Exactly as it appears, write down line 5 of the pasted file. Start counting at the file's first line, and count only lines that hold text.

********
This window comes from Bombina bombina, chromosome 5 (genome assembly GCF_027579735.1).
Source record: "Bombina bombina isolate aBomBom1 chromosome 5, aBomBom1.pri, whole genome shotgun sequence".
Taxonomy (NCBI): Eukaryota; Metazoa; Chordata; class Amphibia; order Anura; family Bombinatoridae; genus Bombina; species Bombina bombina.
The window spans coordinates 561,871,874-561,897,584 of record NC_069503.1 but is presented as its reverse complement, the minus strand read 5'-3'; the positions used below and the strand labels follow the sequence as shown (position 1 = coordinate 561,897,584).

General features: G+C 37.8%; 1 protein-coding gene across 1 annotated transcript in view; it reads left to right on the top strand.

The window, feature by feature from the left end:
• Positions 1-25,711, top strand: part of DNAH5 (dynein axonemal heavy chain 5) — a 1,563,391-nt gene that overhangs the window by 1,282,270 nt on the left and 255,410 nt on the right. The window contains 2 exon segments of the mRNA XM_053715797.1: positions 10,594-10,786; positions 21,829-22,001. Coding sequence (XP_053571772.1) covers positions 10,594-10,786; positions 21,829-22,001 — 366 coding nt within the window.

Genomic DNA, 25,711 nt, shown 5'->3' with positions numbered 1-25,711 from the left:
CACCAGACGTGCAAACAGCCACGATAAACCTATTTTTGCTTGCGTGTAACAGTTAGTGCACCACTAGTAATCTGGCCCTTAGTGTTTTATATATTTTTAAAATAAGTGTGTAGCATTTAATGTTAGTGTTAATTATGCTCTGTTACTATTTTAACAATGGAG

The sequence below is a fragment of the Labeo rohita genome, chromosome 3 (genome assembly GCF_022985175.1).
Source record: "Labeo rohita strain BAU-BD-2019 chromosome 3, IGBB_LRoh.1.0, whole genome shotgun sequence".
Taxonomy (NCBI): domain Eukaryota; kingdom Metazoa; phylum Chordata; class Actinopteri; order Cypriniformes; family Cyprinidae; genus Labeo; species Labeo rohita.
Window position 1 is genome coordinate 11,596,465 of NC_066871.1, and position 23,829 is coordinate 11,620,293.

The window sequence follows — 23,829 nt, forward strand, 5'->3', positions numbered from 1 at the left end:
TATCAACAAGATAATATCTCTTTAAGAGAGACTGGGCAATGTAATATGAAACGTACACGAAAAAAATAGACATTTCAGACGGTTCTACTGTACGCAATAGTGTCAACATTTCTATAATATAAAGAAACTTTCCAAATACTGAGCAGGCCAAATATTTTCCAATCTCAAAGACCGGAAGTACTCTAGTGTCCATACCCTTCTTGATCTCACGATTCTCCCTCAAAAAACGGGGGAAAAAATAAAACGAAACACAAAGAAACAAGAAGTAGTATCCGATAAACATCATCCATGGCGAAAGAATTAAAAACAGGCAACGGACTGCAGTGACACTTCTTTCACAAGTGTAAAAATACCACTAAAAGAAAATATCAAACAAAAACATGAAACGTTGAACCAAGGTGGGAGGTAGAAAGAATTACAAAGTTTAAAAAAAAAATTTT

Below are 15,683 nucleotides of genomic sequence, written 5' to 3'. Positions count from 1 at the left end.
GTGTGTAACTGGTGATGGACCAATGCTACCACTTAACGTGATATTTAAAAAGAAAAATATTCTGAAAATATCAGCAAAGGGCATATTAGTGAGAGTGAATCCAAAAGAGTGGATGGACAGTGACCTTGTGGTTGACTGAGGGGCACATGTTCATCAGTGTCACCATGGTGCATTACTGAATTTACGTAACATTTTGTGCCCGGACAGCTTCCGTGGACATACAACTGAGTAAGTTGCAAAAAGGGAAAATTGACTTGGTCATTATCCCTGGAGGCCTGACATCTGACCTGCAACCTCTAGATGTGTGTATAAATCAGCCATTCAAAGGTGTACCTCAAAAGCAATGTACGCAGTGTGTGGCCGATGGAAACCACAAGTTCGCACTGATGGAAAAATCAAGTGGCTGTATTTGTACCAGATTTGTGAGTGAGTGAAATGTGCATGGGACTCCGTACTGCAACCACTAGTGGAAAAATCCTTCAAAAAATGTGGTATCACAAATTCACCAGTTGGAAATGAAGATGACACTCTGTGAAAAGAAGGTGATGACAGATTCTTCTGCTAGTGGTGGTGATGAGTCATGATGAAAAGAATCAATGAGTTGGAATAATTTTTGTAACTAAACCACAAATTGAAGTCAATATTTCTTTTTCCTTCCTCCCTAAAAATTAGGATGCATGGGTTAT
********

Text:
General features: G+C 37.8%; 1 protein-coding gene across 1 annotated transcript in view; it reads left to right on the top strand.